The compact MiTo Progression TCT slides down from its previous entry price of $31,990 to rest at $25,200, while the performance-oriented MiTo Quadrifoglio Verde now costs $30,000 - a reduction of $4990.
Meanwhile, the Giulietta range now starts at $29,350 for the 1.4 Distinctive manual (a $7640 saving).
The 173kW/340Nm Giulietta Quadrifoglio Verde gets a modest price reduction of $2840 to bring it down to $39,150, which better aligns it with hot hatches like the Volkswagen Golf GTI and Ford Focus ST.
While total Alfa Romeo sales for last year barely topped 900 cars, Australian Director Rob Moorcroft is confident that the price restructure will give Alfa’s products some much-needed pull in showrooms.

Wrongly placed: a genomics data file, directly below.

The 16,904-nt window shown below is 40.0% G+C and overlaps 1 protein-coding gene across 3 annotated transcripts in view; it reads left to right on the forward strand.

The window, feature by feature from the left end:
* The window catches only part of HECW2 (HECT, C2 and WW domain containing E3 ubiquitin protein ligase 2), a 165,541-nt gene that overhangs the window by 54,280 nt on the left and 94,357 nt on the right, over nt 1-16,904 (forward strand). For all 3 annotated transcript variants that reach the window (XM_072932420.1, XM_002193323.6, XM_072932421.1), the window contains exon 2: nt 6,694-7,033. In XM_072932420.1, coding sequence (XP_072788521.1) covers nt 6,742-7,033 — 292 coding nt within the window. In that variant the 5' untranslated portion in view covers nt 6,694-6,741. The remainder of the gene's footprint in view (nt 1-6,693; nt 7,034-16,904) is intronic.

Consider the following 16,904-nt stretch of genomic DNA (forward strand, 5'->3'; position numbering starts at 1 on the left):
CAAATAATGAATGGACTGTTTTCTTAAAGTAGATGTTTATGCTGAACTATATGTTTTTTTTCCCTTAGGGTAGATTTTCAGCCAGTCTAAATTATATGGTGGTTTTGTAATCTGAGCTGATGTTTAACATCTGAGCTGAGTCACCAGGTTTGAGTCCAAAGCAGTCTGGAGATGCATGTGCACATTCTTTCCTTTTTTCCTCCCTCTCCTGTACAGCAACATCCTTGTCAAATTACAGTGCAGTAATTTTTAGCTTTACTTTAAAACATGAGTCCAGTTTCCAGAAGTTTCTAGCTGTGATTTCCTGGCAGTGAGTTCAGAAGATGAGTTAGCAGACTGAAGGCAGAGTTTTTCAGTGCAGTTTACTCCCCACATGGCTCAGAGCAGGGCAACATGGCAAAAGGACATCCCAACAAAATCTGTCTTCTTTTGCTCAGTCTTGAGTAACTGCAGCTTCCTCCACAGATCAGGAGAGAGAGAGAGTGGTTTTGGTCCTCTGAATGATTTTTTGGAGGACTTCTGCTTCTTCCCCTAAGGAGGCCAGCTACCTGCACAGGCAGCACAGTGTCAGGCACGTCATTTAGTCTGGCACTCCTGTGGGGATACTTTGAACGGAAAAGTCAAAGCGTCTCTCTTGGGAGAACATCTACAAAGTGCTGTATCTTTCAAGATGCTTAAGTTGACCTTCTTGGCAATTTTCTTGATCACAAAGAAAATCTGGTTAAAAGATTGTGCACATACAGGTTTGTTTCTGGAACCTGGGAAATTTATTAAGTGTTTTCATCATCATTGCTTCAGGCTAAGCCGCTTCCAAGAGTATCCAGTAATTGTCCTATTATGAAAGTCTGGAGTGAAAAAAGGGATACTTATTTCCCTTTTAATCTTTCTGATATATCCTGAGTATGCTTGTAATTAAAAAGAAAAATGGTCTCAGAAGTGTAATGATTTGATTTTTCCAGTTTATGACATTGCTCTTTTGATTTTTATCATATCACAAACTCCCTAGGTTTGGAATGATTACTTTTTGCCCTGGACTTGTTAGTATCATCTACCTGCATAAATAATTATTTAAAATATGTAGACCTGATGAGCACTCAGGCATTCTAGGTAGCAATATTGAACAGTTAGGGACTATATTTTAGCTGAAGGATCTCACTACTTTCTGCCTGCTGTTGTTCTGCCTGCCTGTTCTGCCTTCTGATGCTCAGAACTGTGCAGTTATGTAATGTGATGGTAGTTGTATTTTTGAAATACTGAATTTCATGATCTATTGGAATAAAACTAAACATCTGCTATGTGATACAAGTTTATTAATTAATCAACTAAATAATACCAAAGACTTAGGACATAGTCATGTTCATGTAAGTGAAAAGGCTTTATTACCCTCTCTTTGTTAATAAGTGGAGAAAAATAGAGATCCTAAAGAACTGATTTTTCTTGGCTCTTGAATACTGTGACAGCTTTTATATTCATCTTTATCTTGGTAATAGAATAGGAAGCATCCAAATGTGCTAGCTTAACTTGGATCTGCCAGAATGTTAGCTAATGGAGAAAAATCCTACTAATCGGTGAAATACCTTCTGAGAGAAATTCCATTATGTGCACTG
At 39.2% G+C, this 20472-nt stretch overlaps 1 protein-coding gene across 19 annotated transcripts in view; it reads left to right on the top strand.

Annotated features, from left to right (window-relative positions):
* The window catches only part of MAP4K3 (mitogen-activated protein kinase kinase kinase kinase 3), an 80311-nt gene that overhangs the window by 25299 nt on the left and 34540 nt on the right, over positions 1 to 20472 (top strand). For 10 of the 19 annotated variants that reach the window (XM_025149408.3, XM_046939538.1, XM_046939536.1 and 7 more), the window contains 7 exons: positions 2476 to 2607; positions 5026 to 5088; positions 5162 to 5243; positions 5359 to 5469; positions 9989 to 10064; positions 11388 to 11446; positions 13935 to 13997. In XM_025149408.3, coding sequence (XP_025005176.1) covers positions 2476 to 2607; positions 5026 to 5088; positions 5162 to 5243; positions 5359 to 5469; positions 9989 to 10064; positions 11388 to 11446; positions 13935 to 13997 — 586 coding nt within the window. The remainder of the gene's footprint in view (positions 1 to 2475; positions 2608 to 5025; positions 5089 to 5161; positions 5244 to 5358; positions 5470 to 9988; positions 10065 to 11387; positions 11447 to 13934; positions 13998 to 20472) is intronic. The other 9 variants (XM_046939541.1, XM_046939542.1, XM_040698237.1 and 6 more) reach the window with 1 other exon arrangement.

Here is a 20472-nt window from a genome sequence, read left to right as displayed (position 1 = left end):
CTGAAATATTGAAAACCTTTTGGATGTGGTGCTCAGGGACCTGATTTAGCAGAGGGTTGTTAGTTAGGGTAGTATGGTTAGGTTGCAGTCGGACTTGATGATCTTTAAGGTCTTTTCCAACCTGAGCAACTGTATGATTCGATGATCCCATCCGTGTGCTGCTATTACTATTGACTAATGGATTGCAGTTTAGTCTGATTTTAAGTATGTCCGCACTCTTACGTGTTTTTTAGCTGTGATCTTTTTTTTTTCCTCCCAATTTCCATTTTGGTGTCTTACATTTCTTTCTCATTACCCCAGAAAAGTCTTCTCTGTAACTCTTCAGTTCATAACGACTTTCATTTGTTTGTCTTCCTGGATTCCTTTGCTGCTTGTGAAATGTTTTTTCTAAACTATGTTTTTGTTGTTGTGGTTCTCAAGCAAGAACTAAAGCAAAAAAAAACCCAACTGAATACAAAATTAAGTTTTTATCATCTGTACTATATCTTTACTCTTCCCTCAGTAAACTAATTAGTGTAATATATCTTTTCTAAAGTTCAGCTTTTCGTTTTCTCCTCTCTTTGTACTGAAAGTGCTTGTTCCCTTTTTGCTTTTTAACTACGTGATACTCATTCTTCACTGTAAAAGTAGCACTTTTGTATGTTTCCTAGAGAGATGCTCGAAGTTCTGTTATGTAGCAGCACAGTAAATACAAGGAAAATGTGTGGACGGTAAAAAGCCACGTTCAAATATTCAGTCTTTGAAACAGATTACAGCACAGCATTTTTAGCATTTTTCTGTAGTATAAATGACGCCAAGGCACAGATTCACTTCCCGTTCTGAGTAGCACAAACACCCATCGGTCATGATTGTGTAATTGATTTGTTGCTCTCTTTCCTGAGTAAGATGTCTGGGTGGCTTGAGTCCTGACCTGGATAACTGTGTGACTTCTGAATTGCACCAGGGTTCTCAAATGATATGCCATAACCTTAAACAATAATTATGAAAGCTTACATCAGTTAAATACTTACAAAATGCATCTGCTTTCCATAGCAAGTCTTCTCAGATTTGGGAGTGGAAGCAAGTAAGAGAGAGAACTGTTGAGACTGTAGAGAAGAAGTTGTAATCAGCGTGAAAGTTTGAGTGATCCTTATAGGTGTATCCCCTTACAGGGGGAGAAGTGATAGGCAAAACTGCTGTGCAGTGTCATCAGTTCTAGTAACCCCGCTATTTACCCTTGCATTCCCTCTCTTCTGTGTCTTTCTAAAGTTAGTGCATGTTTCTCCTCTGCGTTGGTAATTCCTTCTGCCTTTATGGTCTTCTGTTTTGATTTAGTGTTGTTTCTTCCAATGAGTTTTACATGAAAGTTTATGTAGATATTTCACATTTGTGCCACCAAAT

The company is chasing 10,000 yearly sales for Fiat and Alfa Romeo combined (including the Fiat Professional range of light commercial vehicles), with Alfa Romeo expected to account for between 3000 and 3500 of these sales.
“When we first took the [Fiat and Alfa] products on, there was a lot of discussion about ‘Can it survive, will it make it, how do we get it there, is it worth doing?” Mr Moorcroft said.
“[They] have always been two sexy brands, iconic brands but never had the volume and let’s face it, they weren’t cheap.
“I hope you’ll see why we’re excited, because for these brands this will be the first time in Australia that anybody’s had a serious attempt at it. And I think we’ve got it right.”
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